Wild Songbirds Clarify Cannabis’ Effects

Dopamine receptors can be quantified using PET scans. For cannabis researchers this is tremendous news. A pair of studies demonstrate how stressful environments decrease the dopamine receptors of songbirds, while the other clarifies marijuana’s effects on dopamine release, PTSD and depression:

19-JUL-2019 – Louisiana State University Department of Biological Sciences Assistant Professor Christine Lattin, and colleagues conducted this study of wild songbirds showing that dopamine is important in responding to chronic stressors, which can help wildlife conservation efforts in response to environmental stressors such as habitat destruction, natural disasters, extreme weather events and increases in predation. […]

They found that one type of dopamine receptor decreased over time during captivity, which suggests that birds became less resilient to stress over time. The greater the decrease in dopamine receptors, the more they exhibited anxiety-related behaviors such as feather ruffling. All of the wild birds also decreased body mass.

“These physiological, neurobiological and behavioral changes suggest that songbirds are not able to habituate to captivity, at least over short periods of time. It is very important that scientists studying stress in wildlife find more ways to study them in their natural habitat,” Lattin said. […]

In a previous study, marijuana’s endocannabinoids were shown to affect the firing of dopamine neurons. University of Maryland School of Medicine scientists revealed the process:

…dopamine causally drives animals to avoid unpleasant or painful situations and stimuli. The results greatly expand the role that dopamine plays in driving behavior.

The researchers also examined the role that endocannabinoids play in this process. Endocannabinoids, brain chemicals that resemble the active ingredients in marijuana, play key roles in many brain processes. Here, Dr. Joseph F. Cheer and his colleagues found that endocannabinoids essentially open the gate that allows the dopamine neurons to fire. When the researchers reduced the level of endocannabinoids, the animals were much less likely to move to avoid shocks.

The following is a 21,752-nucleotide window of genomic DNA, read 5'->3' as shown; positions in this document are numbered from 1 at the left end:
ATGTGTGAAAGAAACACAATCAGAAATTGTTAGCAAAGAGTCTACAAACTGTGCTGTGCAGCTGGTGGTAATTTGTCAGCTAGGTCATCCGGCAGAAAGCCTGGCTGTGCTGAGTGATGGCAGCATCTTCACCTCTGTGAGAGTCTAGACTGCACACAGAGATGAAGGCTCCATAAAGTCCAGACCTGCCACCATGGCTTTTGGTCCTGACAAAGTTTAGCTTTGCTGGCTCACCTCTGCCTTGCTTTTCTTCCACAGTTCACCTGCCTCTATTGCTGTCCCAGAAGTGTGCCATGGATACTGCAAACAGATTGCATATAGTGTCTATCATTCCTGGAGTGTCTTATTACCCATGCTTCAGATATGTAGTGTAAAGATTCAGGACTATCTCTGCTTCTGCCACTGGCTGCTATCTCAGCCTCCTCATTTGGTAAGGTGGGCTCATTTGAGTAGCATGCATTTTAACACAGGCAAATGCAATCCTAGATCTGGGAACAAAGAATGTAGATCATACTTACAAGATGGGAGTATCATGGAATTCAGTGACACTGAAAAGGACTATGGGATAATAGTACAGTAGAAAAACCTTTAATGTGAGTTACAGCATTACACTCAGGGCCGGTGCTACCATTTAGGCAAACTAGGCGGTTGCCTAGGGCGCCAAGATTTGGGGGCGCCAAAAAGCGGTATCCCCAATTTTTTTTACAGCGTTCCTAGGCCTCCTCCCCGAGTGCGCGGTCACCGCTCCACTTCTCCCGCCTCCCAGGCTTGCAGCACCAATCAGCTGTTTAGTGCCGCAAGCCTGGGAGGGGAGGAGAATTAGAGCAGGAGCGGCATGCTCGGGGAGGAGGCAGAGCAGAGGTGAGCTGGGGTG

In both depression and PTSD, doctors already sometimes treat patients with medicine to increase dopamine and there are now clinical trials testing use of endocannabinoid drugs to treat these conditions. Dr. Cheer suggests that this approach may need to be used more often and should certainly be studied in more detail.

Dr. Cheer argues that the research sheds light on brain disorders such as post-traumatic stress disorder and depression. In depression, patients feel unable to avoid a sense of helplessness in the face of problems, and tend to ruminate rather than act to improve their situation. In PTSD, patients are unable to avoid an overwhelming sense of fear and anxiety in the face of seemingly low-stress situations. Both disorders, he says, may involve abnormally low levels of dopamine, and may be seen on some level as a failure of the avoidance system. […]